Trea Turner’s costly error in Dodgers’ loss dims his bright start to postseason

Dodgers shortstop Trea Turner makes a fielding error on a ball hit by San Diego's Wil Myers.
Dodgers shortstop Trea Turner makes a fielding error on a ball hit by San Diego’s Wil Myers in the sixth inning of the Dodgers’ 5-3 loss in Game 2 of the NLDS on Wednesday.
(Robert Gauthier / Los Angeles Times)

It was a routine ground ball, just a few steps to Trea Turner’s right. He had time to slide over in front of the baseball and field it between his legs. It’s a play the Dodgers’ shortstop usually makes. This time, in the sixth inning at Dodger Stadium on Wednesday night, he didn’t.

The ball bounced in and out of Turner’s glove as he rushed to turn an inning-ending double play, allowing Wil Myers to reach base. Turner stared at the dirt in front of him. The San Diego Padres had runners on first and second base because of his mistake, threatening to take the lead in Game 2 of the National League Division Series.

“He hit it a little bit softer than I thought,” Turner said. “I tried going forward with my hands at the last second to kind of be aggressive towards it.”


Two pitches later, Jurickson Profar capitalized on the error with a run-scoring single to give the Padres a one-run lead in the sixth inning. The Padres added another run in the eighth to win 5-3 and even the series at one game apiece.

The Dodgers gave the Padres too many chances to win, and San Diego exploited them for a 5-3 victory in Game 2 of the National League Division Series.

Oct. 12, 2022

“That’s a play that Trea knows that we just need to get that lead runner,” Dodgers manager Dave Roberts said.

Turner was a star over the first 14 innings of this NLDS. He smashed a home run in his first at-bat in Game 1 on Tuesday. He later added a double in the Dodgers’ 5-3 win.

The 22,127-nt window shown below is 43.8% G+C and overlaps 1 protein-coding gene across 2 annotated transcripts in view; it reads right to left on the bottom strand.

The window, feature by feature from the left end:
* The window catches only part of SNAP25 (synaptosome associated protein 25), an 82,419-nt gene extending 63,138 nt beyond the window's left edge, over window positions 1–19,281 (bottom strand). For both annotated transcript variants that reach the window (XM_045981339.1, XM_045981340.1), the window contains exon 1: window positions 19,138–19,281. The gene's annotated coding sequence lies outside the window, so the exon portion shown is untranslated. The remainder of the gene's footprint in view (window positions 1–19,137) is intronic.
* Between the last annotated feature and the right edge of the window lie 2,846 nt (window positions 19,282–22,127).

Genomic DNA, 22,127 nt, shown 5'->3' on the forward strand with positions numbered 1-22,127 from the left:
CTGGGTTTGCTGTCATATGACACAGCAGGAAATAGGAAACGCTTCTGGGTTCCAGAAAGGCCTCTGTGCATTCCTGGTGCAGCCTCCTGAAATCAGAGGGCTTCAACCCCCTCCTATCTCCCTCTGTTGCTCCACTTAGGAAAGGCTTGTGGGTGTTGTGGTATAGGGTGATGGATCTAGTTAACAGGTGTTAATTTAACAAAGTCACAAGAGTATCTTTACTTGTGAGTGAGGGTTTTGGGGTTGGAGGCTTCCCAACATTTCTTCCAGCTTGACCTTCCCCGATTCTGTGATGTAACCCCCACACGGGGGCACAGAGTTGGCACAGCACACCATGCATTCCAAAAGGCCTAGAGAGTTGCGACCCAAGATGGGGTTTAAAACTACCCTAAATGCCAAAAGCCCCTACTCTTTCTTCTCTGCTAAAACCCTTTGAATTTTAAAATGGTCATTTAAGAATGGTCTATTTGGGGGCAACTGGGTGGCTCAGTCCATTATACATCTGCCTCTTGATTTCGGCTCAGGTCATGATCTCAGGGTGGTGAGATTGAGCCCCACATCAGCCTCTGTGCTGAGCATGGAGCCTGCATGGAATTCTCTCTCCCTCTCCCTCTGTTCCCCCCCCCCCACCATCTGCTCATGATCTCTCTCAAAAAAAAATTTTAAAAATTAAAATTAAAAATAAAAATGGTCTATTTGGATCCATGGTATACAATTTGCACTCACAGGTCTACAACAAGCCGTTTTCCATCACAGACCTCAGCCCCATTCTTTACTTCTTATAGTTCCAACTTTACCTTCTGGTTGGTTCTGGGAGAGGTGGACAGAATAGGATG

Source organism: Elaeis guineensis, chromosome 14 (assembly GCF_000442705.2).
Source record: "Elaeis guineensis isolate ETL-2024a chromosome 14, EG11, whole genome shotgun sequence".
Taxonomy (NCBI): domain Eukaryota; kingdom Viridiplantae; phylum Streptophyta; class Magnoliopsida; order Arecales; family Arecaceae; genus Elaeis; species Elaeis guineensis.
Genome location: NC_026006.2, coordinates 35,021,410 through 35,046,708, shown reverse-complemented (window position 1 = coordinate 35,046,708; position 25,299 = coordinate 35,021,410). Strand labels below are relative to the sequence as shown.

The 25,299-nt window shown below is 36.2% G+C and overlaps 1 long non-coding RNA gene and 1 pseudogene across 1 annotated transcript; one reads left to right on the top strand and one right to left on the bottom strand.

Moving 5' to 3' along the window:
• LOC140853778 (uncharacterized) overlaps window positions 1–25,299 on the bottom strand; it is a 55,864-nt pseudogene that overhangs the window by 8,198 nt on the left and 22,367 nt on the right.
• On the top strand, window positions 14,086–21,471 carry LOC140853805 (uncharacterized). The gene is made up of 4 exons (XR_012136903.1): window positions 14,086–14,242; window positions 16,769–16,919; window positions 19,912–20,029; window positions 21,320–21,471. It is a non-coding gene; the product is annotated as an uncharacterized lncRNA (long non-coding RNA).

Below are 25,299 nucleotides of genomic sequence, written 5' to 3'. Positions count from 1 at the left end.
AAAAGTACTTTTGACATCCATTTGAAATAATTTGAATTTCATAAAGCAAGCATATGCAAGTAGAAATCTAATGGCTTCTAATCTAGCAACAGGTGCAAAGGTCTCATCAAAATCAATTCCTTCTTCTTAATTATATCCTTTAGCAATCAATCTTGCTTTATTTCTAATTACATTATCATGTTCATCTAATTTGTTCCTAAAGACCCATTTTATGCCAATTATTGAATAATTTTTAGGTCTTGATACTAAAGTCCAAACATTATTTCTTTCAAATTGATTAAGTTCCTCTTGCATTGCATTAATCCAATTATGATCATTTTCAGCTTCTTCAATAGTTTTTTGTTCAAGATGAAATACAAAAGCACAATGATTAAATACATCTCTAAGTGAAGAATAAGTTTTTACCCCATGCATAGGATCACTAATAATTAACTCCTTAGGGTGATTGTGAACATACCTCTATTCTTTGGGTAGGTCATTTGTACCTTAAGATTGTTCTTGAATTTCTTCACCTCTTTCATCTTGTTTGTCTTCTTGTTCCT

On Wednesday, he belted the first pitch he saw from Yu Darvish in the third inning for a towering solo home run. Turner then hit the ball hard in his next two at-bats — a 100-mph lineout and a 103-mph one-hopper to third base — with nothing to show for it.

Turner had entered this postseason with dismal career playoff numbers. In 39 games, all starts, he posted a .228 batting average and .561 on-base-plus-slugging percentage with one home run. A broken pinkie in 2019, when he helped the Washington Nationals win the World Series, and a fractured hand last year with the Dodgers helped limit his production.


This year, he said he’s as healthy in October as he’s been in years. The production has followed: he tripled his career playoff home run total in six plate appearances in this series.

Searching for his second hit Wednesday, Turner in the seventh inning was given an opportunity to rectify his costly fielding blunder. The rally began with Cody Bellinger lining a one-out single. Mookie Betts followed with a double. Turner stepped into the batter’s box with runners on second and third to face Robert Suárez.

But he hit his weakest ball of the night, an easy ground ball to the sure-handed Manny Machado at third base.

Machado sailed a high throw to Myers at first base. Myers caught it with a leap to ensure the inning’s second out.

The Dodgers struggle to generate offense in a 5-3 loss to the San Diego Padres in Game 2 of the National League Division Series. The series is tied 1-1, with Game 3 in San Diego on Friday.

Oct. 12, 2022

The Padres then intentionally walked Freddie Freeman to load the bases for Will Smith. The catcher lined out to center field. The Dodgers ultimately left 10 runners on base.

Turner’s defense did in the Dodgers again in the eighth. The Padres had runners on first and second base with two outs when Austin Nola hit a ground ball to Turner. He fielded it cleanly, but chose to flip the ball to second base over throwing it to first for the easy out. Trent Grisham never slowed down and beat the flip with time to spare, loading the bases.

This time, Blake Treinen, who surrendered a home run earlier in the inning, bailed out Turner by getting Ha-Seong Kim to pop out. But the damage was done.

The Dodgers’ inability to convert scoring chances into runs over the final four innings provided little wiggle room. Turner’s first mistake was enough.